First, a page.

Recently, the EU proposed new legislation which will prohibit any products made with forced labor on the EU market. This blog post is a rundown of some of the key aspects of the proposal.
Existing proposal on corporate due diligence
The proposition can be viewed as a supplement to the proposed directive on corporate due diligence, which was adopted February 23rd this year. The due diligence directive sets out requirements for larger businesses operating in the EU to perform mandatory due diligence processes, in order to mitigate negative environmental and social impacts. In the case of such processes, ceasing production or business relations are seen as extreme measures, and the main functionality of the directive is to ensure that business have ongoing risk assessment and mitigation processes.
Prohibition and risk mitigation
The new proposed prohibition presents are more drastic measure than the due diligence directive - namely the direct ban of specific products in the case that they have been produced using forced slavery. This regulation will affect both companies that sell products in the EU market and those who export products from the EU - regardless of whether they are based there. While a due diligence process could call for mitigating measures, which could take many forms from compensating workers, providing education on worker rights, or positing stricter supplier demands, this new proposition calls for a direct hard ban on products if the use of forced labor is discovered. It should be noted though, that the OECD Guidelines for Corporate Due Diligence explicitly state that in situations where dramatic negative impacts are noticed, companies should consider halting production or switching suppliers. As the new proposition notes: “Disengagement remains the last resort where adverse impacts cannot be mitigated.” And while the Due Diligence directive does note sanctions if businesses do not follow the recommended processes, it does not call for direct prohibition of products as one of these.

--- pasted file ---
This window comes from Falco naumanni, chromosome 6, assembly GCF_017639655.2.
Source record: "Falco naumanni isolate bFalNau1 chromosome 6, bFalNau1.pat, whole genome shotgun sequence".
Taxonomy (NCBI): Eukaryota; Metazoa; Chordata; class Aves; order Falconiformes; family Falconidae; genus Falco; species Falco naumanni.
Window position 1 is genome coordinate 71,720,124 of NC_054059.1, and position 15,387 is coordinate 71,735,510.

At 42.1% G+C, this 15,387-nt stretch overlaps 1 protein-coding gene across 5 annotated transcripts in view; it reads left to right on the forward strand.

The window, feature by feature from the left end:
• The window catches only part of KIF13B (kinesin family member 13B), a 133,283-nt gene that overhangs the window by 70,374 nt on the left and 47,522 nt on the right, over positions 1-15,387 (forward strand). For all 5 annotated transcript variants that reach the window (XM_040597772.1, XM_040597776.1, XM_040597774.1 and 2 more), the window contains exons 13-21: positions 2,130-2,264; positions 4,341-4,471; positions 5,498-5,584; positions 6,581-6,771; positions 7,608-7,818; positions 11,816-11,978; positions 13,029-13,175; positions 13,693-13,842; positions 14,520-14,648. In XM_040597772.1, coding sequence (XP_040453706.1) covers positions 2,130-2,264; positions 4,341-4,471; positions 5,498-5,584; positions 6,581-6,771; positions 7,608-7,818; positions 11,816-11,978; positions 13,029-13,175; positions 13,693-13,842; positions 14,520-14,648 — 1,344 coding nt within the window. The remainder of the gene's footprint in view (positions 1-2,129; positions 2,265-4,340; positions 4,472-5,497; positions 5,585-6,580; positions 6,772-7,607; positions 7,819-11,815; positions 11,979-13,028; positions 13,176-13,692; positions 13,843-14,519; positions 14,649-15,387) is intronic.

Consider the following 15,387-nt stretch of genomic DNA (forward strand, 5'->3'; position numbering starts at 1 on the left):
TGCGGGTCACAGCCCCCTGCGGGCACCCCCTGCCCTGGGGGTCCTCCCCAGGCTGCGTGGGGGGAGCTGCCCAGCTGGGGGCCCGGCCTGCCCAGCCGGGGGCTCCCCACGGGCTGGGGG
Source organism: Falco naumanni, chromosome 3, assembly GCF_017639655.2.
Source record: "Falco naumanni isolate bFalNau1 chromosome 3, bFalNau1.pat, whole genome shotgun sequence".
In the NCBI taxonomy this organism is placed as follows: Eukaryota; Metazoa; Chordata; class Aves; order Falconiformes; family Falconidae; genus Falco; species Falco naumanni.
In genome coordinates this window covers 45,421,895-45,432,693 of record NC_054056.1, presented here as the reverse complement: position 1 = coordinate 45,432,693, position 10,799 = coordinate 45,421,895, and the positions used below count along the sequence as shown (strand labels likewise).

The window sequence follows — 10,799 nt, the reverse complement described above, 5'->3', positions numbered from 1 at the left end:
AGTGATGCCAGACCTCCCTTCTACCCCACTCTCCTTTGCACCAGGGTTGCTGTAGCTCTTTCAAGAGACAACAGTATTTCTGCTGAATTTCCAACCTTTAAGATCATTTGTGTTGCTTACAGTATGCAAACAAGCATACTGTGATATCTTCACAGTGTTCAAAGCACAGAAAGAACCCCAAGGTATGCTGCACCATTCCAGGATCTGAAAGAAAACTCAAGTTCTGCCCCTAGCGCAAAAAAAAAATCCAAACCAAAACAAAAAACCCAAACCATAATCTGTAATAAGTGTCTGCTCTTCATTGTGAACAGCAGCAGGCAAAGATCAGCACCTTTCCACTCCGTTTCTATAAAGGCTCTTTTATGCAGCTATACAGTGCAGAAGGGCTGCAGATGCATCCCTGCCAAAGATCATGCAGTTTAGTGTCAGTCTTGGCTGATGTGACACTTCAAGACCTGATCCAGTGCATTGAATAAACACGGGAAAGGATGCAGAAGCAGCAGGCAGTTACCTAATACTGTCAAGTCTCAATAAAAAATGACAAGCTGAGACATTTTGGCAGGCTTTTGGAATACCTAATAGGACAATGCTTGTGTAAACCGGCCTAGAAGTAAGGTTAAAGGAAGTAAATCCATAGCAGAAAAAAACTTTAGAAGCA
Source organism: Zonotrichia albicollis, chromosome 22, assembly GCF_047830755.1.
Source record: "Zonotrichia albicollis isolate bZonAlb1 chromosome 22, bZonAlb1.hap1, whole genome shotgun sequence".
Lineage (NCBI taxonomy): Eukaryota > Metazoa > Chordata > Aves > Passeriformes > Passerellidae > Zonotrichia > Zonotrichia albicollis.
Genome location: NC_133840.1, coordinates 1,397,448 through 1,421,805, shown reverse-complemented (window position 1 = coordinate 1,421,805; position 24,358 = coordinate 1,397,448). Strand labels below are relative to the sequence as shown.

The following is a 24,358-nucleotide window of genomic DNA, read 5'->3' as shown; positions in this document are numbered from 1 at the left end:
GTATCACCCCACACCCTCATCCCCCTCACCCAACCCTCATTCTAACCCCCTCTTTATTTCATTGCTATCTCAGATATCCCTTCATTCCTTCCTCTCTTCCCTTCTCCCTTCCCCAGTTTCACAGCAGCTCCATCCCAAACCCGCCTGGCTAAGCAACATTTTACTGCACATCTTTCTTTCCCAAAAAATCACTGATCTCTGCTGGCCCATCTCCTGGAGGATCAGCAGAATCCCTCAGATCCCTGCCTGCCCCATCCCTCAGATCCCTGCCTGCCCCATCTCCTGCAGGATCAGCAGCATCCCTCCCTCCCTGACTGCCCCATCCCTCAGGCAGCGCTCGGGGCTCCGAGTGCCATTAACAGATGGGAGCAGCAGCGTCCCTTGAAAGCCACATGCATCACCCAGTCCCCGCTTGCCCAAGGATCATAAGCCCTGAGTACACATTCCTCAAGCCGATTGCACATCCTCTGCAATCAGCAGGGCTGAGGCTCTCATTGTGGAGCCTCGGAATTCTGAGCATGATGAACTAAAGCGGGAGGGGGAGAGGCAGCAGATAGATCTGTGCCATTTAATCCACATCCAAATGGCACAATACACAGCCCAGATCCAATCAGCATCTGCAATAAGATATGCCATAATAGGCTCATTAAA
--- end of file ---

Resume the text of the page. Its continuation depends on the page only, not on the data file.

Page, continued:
The problem of forced labor
According to the ILO there are about 27,2 million people estimated to be caught in forced labor today. antislavery.org report that out of these around 16 million people can be linked to supply chains of international businesses. In context of this the EU proposal seems critical to combat a major breach of human and labor rights which affects millions of people. Prohibiting forced labor is already integrated into current EU legislature and the Charter of Fundamental Rights, and this proposal helps support this by cracking down on one of the major culprits when it comes to using forced labor, namely the long and complex supply chains of modern companies.
Ban on exports
What is additionally interesting about the prohibition proposal is that it highlights that the regulation will not only ban products on the EU market, but attempt to stop that banned products are rerouted to other markets. If a company operating in the EU become aware of a product range being produced with forced labor, not only are they prohibited from selling it in the EU, but if they attempt to export the products to other markets they are also non-compliant.
Who will be affected?
Critical is that while the currently drafted Supply Chain Act only applies to companies over a certain size, the forced labor prohibition, so far, applies to all companies operating in the EU. While the Due Diligence directive will only apply to large businesses, all businesses, both large and SMEs need to comply with the proposal for a regulation prohibiting products made with forced labor. The proposal notes, though, that special adjustments and considerations will be taken for SMEs as they often do not have the economic resources to ensure thorough due diligence processes. In practice, enforcement of the legislation if passed, will likely initially focus on specific industries or product categories, the EU Commission has expressed that industries such as textiles, mining, and agriculture are prioritizations as forced labor is frequently reported in these sectors.